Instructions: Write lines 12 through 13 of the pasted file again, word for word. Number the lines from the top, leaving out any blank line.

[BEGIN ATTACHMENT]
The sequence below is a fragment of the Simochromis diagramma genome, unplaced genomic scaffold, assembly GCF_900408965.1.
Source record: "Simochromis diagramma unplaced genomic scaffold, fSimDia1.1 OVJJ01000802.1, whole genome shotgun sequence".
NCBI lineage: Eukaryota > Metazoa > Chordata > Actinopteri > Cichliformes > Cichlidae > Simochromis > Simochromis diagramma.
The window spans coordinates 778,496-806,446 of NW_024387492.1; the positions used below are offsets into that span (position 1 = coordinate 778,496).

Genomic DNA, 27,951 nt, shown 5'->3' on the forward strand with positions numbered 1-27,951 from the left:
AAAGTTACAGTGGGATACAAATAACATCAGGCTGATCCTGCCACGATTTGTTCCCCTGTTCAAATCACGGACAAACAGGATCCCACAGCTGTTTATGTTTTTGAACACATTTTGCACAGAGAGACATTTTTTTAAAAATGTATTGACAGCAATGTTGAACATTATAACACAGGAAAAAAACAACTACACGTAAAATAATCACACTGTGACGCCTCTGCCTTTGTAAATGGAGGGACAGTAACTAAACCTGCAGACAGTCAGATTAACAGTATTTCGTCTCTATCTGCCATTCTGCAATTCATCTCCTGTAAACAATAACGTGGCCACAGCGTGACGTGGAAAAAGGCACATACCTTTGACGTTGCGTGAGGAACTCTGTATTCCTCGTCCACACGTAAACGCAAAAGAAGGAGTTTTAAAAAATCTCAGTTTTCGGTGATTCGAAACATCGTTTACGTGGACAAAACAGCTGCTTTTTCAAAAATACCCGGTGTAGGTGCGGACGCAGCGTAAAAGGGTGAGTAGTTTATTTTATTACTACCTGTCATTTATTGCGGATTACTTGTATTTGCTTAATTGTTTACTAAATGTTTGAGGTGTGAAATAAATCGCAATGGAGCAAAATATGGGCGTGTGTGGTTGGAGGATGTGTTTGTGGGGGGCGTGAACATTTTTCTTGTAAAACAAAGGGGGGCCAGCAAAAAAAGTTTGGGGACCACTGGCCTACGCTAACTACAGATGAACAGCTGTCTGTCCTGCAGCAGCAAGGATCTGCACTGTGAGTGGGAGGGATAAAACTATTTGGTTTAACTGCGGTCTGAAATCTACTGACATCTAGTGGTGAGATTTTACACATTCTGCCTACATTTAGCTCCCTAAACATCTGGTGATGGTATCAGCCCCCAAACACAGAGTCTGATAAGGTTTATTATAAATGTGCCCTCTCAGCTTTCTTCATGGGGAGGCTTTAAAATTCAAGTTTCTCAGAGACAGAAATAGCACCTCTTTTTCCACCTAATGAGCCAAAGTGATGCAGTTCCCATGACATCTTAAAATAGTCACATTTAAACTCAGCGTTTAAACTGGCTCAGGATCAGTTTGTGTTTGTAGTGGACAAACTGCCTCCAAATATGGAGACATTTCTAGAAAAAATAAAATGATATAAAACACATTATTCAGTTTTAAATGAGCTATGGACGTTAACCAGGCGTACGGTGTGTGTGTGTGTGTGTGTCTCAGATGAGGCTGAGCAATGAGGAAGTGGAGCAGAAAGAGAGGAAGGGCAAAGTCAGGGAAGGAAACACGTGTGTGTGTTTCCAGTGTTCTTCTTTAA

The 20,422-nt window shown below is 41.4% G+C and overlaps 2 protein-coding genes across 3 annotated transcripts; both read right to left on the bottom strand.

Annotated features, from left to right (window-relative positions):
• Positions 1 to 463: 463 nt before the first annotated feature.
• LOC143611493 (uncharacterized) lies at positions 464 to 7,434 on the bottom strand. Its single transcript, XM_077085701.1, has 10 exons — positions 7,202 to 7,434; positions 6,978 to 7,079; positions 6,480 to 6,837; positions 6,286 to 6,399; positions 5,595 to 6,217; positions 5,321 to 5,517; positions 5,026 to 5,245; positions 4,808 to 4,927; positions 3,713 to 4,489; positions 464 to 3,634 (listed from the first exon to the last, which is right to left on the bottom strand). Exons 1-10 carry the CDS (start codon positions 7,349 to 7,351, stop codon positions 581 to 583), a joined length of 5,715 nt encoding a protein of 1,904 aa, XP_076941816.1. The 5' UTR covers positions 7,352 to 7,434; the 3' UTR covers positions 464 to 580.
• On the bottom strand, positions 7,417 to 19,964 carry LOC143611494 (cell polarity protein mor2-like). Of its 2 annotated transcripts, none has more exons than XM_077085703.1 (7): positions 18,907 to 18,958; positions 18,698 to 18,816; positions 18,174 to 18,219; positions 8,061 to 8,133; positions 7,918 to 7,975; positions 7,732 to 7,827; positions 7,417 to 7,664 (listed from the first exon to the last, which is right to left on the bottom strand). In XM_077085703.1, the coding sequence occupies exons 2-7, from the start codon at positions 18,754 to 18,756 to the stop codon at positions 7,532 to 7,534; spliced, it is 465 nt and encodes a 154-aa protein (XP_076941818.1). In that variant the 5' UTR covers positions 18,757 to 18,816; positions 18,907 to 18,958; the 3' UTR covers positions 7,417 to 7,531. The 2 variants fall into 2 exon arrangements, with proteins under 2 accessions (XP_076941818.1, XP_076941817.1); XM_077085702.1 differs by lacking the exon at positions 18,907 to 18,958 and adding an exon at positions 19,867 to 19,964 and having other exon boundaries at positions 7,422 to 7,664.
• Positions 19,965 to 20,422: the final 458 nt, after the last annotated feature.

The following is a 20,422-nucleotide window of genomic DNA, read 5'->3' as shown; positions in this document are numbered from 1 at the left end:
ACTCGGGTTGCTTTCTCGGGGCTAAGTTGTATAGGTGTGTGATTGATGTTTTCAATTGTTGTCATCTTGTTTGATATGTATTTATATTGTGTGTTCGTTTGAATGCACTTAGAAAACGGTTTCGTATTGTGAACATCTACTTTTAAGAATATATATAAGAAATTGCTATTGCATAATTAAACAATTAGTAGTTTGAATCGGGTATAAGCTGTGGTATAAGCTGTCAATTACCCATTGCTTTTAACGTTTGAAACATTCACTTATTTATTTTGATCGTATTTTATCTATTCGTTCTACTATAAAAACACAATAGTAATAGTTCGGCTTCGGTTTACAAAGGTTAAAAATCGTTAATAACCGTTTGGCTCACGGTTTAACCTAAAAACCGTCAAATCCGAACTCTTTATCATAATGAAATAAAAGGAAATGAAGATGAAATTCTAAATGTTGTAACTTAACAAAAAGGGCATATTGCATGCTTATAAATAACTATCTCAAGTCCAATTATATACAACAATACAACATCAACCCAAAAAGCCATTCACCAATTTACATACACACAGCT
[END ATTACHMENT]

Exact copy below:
• Positions 19,965 to 20,422: the final 458 nt, after the last annotated feature.

The following is a 20,422-nucleotide window of genomic DNA, read 5'->3' as shown; positions in this document are numbered from 1 at the left end: